In mid fall, foxes and snowy owls show up in numbers near the village. They patrol the beach for fish and whatever else may have washed up and they hunt the tundra for voles and squirrels. As the days grow short and the real cold sets in, they scatter.

Arctic Fox 2_n

This one is very likely out on the sea ice now, scavenging the remains of seals killed by polar bears. These foxes often travel vast distances during the course of a winter in search of food.

Arctic Fox 3_n

Caribou have moved down from the hills, and sometimes we see them now out on the tundra a few miles east of town. Wolves follow the caribou, and a few hardy ravens manage to scratch out a living throughout the winter. Every so often, we see a flock of murres – seabirds – heading out in search of open water.

The Arctic Foxes at Tikigaq Cemetery

Stunning in their soft, white coats, Arctic foxes (Vulpes lagopus) are common in this part of Alaska. The size of a small dog and as soft on their feet as a cat, these omnivores forage on whatever is available, from berries to insects to small mammals and birds – and it appears, big, fat marine worms!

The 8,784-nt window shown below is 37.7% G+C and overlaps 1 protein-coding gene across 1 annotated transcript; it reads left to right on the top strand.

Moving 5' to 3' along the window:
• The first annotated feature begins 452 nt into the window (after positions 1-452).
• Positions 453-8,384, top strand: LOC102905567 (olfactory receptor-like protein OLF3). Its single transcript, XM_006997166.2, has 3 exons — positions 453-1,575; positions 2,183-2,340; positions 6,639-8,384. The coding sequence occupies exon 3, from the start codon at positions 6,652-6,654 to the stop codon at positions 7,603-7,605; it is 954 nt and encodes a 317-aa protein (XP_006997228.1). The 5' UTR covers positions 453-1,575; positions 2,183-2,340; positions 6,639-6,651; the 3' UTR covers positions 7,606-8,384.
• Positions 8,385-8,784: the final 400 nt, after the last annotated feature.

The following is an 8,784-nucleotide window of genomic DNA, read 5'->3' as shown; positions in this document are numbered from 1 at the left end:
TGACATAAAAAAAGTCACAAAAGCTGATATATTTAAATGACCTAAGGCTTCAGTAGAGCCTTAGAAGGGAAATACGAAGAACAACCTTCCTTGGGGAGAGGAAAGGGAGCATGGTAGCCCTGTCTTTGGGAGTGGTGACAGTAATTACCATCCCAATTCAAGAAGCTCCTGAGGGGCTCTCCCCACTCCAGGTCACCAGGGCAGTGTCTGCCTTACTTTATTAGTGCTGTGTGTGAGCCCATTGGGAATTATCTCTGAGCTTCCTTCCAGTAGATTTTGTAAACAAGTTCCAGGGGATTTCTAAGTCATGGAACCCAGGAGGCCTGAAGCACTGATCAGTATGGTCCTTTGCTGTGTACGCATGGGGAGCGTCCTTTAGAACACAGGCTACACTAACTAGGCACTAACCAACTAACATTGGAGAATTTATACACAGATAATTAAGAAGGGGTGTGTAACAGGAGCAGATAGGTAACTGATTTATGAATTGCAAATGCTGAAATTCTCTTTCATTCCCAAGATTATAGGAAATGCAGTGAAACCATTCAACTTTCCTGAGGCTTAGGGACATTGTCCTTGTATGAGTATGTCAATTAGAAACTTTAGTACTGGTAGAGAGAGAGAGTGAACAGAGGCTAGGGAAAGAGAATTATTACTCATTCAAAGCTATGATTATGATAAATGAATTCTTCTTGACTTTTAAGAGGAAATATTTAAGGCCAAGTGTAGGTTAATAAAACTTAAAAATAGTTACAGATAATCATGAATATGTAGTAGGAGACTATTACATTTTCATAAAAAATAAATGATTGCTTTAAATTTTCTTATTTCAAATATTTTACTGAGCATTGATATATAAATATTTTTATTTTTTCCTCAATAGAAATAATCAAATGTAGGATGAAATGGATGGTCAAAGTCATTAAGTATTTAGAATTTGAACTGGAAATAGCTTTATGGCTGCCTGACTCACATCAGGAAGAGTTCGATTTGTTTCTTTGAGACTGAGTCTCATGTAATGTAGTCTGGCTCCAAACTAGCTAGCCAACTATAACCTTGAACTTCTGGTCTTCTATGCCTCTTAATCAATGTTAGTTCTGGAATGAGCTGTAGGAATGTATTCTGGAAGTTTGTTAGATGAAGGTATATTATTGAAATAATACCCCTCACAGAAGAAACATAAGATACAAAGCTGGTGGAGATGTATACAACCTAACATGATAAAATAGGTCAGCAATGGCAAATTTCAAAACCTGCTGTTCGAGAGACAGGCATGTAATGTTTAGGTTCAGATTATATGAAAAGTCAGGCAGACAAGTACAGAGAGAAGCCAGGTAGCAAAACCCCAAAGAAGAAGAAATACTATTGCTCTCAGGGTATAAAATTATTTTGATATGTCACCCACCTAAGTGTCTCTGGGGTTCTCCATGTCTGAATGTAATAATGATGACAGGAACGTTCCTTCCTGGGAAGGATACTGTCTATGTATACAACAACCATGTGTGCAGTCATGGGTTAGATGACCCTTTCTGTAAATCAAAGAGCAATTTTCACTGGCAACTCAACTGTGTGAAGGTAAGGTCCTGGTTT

In the past few weeks, there have been spawning events on our beaches near Point Hope. A couple of weeks ago, we were hearing about small fish – probably capelin (smelt) – coming ashore with the surf. More recently, we’ve been finding large marine worms on the beach. The size of Ball Park Franks, the appearance of these worms has coincided with egg cases in areas of coarse sand and gravel. In turn, these spawning events have drawn numbers of snowy owls and Arctic foxes looking for easy meals to the point of land west of town.